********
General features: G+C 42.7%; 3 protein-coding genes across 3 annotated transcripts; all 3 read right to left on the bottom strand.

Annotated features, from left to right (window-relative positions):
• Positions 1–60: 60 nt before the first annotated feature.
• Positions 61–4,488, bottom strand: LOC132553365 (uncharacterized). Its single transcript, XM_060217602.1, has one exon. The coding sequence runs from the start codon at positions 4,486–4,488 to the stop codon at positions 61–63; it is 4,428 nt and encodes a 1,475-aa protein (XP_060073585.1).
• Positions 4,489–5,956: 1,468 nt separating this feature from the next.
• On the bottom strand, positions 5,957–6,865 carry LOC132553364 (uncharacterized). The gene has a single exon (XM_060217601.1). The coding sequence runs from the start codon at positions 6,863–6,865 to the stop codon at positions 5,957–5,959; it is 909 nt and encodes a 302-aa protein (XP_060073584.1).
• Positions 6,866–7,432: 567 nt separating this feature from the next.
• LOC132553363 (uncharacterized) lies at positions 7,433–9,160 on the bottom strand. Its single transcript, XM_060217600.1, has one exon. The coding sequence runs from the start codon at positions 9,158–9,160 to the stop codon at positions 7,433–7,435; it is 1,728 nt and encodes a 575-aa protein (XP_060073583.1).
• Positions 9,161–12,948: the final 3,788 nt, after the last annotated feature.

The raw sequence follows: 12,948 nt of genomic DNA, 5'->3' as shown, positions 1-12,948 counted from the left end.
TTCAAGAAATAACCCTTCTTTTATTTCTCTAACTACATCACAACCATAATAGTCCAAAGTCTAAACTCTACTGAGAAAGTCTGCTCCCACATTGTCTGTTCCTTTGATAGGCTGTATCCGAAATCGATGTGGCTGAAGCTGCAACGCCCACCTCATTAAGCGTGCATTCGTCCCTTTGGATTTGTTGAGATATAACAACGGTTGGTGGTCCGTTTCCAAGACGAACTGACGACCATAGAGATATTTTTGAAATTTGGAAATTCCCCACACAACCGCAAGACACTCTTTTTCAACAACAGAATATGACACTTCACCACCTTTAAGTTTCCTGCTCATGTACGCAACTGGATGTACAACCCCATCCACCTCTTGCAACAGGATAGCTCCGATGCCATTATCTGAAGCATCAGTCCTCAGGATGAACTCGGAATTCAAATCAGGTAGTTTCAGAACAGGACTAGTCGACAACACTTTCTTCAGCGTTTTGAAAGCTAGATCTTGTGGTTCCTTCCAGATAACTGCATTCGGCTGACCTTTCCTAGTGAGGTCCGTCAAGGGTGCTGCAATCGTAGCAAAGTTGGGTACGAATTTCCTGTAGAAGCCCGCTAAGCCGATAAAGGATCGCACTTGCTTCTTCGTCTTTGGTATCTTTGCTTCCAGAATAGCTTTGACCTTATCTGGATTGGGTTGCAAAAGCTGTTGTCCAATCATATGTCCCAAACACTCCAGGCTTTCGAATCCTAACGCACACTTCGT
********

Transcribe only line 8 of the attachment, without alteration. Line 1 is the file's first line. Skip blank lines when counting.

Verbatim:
• LOC132553363 (uncharacterized) lies at positions 7,433–9,160 on the bottom strand. Its single transcript, XM_060217600.1, has one exon. The coding sequence runs from the start codon at positions 9,158–9,160 to the stop codon at positions 7,433–7,435; it is 1,728 nt and encodes a 575-aa protein (XP_060073583.1).